Axioma Risk Monitor
Equity edition

Volatility and correlations loosen their grip; Wide dispersion accompanies developed markets recovery; US Momentum decouples from peers




Volatility and correlations loosen their grip


Volatility and correlations are finally easing around the globe. The latest charts of global volatility and correlation hotspots were peppered with downward arrows, reflecting sharp decreases in volatility and correlations at the individual country level. Axioma’s Worldwide short-horizon fundamental model showed that volatility fell more than one percentage point, while correlations declined by more than two percentage points last week in a number of countries, particularly in Europe, Asia and South America. The decrease in both components of risk suggests that managers should take a particularly close look at the active risk of their portfolios, with a focus on the sources of the largest changes.

See graph from the Equity Risk Monitors as of 31 January 2019:


Wide dispersion accompanies developed markets recovery


Asset dispersion remained relatively wide for FTSE Developed Markets last week, as stocks ended January with gains. Winners dominated losers over the past five weeks, in stark contrast with the prior five weeks. FTSE Developed Markets recorded a cumulative monthly gain of 8% in January, while risk for the index increased about 10 basis points over the same period. FTSE Developed Markets’ short-horizon risk exceeded 18% last Thursday, as measured by Axioma’s US short-horizon fundamental model. Dispersion, the cross-sectional standard deviation of weekly returns, remained relatively wide in the FTSE Developed Markets since the beginning of January, an indication of more opportunity for active managers to add value in Developed Markets.

See graph from the Developed Markets Equity Risk Monitor as of 31 January 2019:



US Momentum decouples from peers


Currently, US Medium-Term Momentum’s correlations with most other style factors in Axioma’s US4 medium-horizon model are negative. Momentum and Value recorded the largest negative correlation (-0.36) among US style-factor pairs as of last Thursday, suggesting that Value stocks lack momentum, and that high Momentum stocks do not necessarily offer good value. In contrast, Momentum’s correlation with Growth was the highest at 0.39 points. The only other factors showing positive correlations (albeit of small magnitude) with Momentum were: Size (0.12) and MidCap (0.03). Since the beginning of the year, Momentum’s correlation with Value, Leverage, Dividend Yield, Liquidity, Market Sensitivity and Volatility became more negative. Investors tilting their portfolios on multiple style factors may see a big and unexpected impact on their portfolio risk due to changing factor correlations.

See graph from the US Equity Risk Monitor as of 31 January 2019:



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On the Blog

Why is the US risk contribution suddenly so big?

In our recent Q4 2018 Risk Review webinar and research paper, we noted a sharp increase in the US’s contribution to overall risk in global developed-markets equity benchmarks.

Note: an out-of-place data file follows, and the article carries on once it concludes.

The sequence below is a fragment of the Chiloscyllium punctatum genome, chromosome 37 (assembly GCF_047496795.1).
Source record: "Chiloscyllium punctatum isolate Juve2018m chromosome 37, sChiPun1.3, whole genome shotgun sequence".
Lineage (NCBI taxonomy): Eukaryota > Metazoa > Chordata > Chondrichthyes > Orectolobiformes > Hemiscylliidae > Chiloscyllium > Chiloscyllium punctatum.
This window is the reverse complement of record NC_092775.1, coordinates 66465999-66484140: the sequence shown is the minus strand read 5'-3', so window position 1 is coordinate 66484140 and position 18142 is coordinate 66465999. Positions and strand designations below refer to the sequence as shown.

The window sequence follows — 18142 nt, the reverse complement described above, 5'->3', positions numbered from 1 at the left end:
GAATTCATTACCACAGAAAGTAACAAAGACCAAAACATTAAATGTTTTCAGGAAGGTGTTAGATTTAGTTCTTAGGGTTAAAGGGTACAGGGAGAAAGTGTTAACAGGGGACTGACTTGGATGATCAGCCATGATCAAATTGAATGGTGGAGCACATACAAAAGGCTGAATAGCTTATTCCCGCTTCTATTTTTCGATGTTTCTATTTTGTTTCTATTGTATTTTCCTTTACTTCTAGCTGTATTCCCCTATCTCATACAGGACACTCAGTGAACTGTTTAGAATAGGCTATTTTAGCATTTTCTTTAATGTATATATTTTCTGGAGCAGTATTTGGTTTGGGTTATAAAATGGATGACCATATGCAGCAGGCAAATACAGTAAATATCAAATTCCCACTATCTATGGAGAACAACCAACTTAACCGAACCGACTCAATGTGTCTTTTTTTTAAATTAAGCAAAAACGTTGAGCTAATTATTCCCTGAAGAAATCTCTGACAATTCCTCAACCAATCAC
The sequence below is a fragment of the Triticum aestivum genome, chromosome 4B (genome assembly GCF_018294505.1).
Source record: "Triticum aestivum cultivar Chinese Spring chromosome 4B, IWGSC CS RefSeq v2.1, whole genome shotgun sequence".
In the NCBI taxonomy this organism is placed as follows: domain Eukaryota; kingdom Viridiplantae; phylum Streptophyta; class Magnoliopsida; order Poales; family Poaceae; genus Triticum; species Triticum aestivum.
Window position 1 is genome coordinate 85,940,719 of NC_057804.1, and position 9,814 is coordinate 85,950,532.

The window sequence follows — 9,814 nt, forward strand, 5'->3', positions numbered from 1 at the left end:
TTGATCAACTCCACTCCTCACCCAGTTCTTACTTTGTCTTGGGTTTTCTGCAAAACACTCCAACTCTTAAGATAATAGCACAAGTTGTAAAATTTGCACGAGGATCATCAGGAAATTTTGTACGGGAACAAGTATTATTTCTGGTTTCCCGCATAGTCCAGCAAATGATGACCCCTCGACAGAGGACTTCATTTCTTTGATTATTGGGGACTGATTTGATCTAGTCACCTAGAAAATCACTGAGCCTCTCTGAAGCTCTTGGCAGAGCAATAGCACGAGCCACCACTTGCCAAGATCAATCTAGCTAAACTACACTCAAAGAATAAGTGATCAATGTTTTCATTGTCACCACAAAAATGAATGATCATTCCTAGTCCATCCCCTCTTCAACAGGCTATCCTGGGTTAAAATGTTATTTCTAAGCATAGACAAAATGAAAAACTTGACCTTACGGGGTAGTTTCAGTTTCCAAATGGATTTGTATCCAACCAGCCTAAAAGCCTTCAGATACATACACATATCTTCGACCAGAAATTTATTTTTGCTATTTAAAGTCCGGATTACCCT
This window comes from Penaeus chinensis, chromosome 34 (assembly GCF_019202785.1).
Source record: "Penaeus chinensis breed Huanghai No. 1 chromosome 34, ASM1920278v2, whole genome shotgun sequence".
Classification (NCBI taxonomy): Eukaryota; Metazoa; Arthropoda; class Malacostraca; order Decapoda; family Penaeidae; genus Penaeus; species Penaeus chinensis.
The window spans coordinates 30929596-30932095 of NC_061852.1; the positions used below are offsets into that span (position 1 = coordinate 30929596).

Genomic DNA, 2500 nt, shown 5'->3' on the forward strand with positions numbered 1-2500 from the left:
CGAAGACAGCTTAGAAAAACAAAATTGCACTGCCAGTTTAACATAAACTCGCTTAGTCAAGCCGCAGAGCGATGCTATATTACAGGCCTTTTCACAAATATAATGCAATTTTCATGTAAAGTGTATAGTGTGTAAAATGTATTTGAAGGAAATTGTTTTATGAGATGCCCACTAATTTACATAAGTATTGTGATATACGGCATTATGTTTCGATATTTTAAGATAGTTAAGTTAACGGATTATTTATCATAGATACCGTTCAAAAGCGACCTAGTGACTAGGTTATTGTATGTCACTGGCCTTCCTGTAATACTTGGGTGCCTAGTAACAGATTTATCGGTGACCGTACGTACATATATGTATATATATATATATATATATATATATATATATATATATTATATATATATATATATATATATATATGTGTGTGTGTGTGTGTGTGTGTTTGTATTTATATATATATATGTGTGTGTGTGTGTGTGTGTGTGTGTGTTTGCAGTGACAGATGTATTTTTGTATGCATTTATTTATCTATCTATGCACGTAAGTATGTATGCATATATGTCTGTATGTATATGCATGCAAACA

5 things to look out for ahead of a yield curve inversion

Fears of an impending yield curve inversion—usually a harbinger of economic downturn—have been somewhat mitigated thanks to the recent downward revision of rate forecasts by a number of Federal Open Market Committee members.

Recessions, Expansions and Factor Performance: Not Much of a Factor-Timing Strategy

Given the recent inversion of the yield curve, and with companies like Apple guiding earnings estimates down, not to mention concerns about the impact of the US government shutdown and other issues, there’s more than just a whiff of a recession in the air.

Latest Research

Q4 2019 Insights: Risk Finally Rears Its Ugly Head

What a quarter, and year, it was. Most markets finished 2018 under water, while volatility soared around the globe. Our Applied Research Team offers a full debrief and analysis of risk during the year and Q4 in this whitepaper.

Crowded Trades Don't Explain Managers' Recent Pain

It has been a tough couple months for many managers, especially hedge funds. Some have speculated that there has been a large unwinding of crowded risk-factor positions. We do not see that in our factor returns, and instead propose a few other possible culprits.

The Year of the Central Banks

2019 will be a decisive year for three of the world’s biggest central banks. In this paper, we use the stress-testing capabilities of our Axioma Risk™ platform to examine the impact of rate hikes on a global multi-asset class portfolio, with a particular focus on equity and credit spread performance in response to a yield curve inversion.

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Olivier D'Assier, head of applied research for APAC at Axioma, is hopeful for a positive outcome of the U.S.-China trade talks.

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Axioma’s recently launched axiomaBlue platform delivered the win in the best new technology (infrastructure) category at this year’s AFTAs.

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Axioma announces that it has released a new China equity risk model (AXCN4) as part of its next-generation Equity Factor Risk Model suite.


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